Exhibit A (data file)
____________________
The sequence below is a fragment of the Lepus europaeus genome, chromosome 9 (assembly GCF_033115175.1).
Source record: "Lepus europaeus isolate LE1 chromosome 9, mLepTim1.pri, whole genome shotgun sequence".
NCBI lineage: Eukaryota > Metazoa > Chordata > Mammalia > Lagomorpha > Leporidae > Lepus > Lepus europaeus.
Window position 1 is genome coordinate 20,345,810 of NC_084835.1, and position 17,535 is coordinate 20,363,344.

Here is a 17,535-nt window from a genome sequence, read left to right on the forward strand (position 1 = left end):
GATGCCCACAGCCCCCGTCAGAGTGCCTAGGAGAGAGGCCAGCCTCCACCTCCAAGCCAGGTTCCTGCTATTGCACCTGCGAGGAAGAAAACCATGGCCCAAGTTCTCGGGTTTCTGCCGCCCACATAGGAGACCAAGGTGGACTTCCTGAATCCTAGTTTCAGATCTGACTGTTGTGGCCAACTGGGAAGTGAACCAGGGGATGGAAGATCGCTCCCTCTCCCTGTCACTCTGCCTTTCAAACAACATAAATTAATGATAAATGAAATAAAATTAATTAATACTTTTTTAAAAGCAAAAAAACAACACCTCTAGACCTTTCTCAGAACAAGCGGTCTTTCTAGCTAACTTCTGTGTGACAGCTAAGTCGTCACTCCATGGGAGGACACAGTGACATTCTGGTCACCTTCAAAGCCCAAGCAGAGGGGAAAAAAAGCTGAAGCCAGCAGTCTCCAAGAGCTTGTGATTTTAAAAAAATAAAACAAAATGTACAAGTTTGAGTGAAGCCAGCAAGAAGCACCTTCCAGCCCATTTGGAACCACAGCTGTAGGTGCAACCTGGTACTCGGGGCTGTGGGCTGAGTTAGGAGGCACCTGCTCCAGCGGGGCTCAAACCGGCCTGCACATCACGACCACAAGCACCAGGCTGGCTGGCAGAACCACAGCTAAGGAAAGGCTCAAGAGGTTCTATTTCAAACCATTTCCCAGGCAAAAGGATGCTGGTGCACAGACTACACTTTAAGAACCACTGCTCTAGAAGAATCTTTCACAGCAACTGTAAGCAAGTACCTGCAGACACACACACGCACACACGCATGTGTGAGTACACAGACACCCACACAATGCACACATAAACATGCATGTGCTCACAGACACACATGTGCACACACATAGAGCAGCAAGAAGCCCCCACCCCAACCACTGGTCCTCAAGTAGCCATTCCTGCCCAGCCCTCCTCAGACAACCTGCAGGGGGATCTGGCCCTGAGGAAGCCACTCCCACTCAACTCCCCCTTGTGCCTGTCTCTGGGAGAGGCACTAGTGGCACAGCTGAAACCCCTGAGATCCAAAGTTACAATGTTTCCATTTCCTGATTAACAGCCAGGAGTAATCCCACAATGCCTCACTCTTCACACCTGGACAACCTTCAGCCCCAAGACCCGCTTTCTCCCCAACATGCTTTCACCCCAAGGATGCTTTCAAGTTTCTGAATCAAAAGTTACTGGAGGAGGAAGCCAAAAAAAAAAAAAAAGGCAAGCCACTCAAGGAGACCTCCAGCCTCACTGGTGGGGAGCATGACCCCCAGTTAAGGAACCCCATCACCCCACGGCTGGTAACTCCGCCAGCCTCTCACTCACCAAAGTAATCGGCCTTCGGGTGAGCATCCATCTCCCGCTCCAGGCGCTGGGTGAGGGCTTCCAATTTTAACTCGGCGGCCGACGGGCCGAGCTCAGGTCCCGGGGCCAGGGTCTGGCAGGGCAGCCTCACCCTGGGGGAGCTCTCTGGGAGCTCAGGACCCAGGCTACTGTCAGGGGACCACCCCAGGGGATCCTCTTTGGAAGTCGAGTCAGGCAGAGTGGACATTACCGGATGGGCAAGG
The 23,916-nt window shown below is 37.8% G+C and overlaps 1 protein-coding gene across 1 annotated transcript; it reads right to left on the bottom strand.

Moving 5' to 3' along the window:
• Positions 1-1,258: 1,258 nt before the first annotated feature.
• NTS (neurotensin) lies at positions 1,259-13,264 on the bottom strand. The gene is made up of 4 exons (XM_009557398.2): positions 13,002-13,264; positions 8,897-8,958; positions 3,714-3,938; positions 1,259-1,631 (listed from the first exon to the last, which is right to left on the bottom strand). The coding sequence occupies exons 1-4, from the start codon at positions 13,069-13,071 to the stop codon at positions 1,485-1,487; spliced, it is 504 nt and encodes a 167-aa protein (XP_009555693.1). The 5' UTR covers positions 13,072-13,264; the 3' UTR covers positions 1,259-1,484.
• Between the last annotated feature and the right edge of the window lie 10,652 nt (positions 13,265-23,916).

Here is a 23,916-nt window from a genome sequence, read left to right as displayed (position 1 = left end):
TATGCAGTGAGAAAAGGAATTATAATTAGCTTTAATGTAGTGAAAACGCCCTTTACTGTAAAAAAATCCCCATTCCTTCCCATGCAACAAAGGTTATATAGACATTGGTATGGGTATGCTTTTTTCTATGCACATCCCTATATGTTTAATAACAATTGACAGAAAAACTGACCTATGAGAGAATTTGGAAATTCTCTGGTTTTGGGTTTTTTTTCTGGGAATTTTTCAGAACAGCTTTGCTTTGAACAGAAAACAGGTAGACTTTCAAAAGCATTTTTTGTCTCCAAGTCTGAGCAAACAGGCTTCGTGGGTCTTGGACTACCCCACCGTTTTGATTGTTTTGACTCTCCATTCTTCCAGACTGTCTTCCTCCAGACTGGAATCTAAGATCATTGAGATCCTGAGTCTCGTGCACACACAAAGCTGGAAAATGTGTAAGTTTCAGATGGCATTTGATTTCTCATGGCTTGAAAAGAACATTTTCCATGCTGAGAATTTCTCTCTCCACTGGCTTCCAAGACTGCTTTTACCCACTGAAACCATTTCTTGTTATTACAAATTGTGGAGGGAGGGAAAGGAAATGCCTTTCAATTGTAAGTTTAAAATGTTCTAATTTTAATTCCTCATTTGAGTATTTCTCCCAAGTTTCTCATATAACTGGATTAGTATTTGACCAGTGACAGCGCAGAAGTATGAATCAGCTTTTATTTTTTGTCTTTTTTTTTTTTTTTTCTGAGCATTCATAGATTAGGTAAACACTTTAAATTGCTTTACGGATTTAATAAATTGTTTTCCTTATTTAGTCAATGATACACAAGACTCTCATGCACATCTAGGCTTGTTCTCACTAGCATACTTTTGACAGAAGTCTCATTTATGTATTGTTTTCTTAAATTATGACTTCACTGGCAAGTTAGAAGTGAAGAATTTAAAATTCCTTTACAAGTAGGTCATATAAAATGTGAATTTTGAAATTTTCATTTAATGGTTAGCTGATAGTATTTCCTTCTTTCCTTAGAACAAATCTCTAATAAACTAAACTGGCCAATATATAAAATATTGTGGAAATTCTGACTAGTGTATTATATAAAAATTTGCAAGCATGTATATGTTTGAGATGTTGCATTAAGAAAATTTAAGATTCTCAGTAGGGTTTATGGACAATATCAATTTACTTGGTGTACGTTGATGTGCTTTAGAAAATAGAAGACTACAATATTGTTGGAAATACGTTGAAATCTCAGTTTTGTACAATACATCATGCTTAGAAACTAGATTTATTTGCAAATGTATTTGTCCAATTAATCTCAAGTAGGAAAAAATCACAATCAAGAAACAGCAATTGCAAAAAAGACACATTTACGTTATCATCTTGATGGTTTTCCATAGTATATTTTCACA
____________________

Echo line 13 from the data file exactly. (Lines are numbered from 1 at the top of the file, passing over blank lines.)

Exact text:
TATGCAGTGAGAAAAGGAATTATAATTAGCTTTAATGTAGTGAAAACGCCCTTTACTGTAAAAAAATCCCCATTCCTTCCCATGCAACAAAGGTTATATAGACATTGGTATGGGTATGCTTTTTTCTATGCACATCCCTATATGTTTAATAACAATTGACAGAAAAACTGACCTATGAGAGAATTTGGAAATTCTCTGGTTTTGGGTTTTTTTTCTGGGAATTTTTCAGAACAGCTTTGCTTTGAACAGAAAACAGGTAGACTTTCAAAAGCATTTTTTGTCTCCAAGTCTGAGCAAACAGGCTTCGTGGGTCTTGGACTACCCCACCGTTTTGATTGTTTTGACTCTCCATTCTTCCAGACTGTCTTCCTCCAGACTGGAATCTAAGATCATTGAGATCCTGAGTCTCGTGCACACACAAAGCTGGAAAATGTGTAAGTTTCAGATGGCATTTGATTTCTCATGGCTTGAAAAGAACATTTTCCATGCTGAGAATTTCTCTCTCCACTGGCTTCCAAGACTGCTTTTACCCACTGAAACCATTTCTTGTTATTACAAATTGTGGAGGGAGGGAAAGGAAATGCCTTTCAATTGTAAGTTTAAAATGTTCTAATTTTAATTCCTCATTTGAGTATTTCTCCCAAGTTTCTCATATAACTGGATTAGTATTTGACCAGTGACAGCGCAGAAGTATGAATCAGCTTTTATTTTTTGTCTTTTTTTTTTTTTTTTCTGAGCATTCATAGATTAGGTAAACACTTTAAATTGCTTTACGGATTTAATAAATTGTTTTCCTTATTTAGTCAATGATACACAAGACTCTCATGCACATCTAGGCTTGTTCTCACTAGCATACTTTTGACAGAAGTCTCATTTATGTATTGTTTTCTTAAATTATGACTTCACTGGCAAGTTAGAAGTGAAGAATTTAAAATTCCTTTACAAGTAGGTCATATAAAATGTGAATTTTGAAATTTTCATTTAATGGTTAGCTGATAGTATTTCCTTCTTTCCTTAGAACAAATCTCTAATAAACTAAACTGGCCAATATATAAAATATTGTGGAAATTCTGACTAGTGTATTATATAAAAATTTGCAAGCATGTATATGTTTGAGATGTTGCATTAAGAAAATTTAAGATTCTCAGTAGGGTTTATGGACAATATCAATTTACTTGGTGTACGTTGATGTGCTTTAGAAAATAGAAGACTACAATATTGTTGGAAATACGTTGAAATCTCAGTTTTGTACAATACATCATGCTTAGAAACTAGATTTATTTGCAAATGTATTTGTCCAATTAATCTCAAGTAGGAAAAAATCACAATCAAGAAACAGCAATTGCAAAAAAGACACATTTACGTTATCATCTTGATGGTTTTCCATAGTATATTTTCACA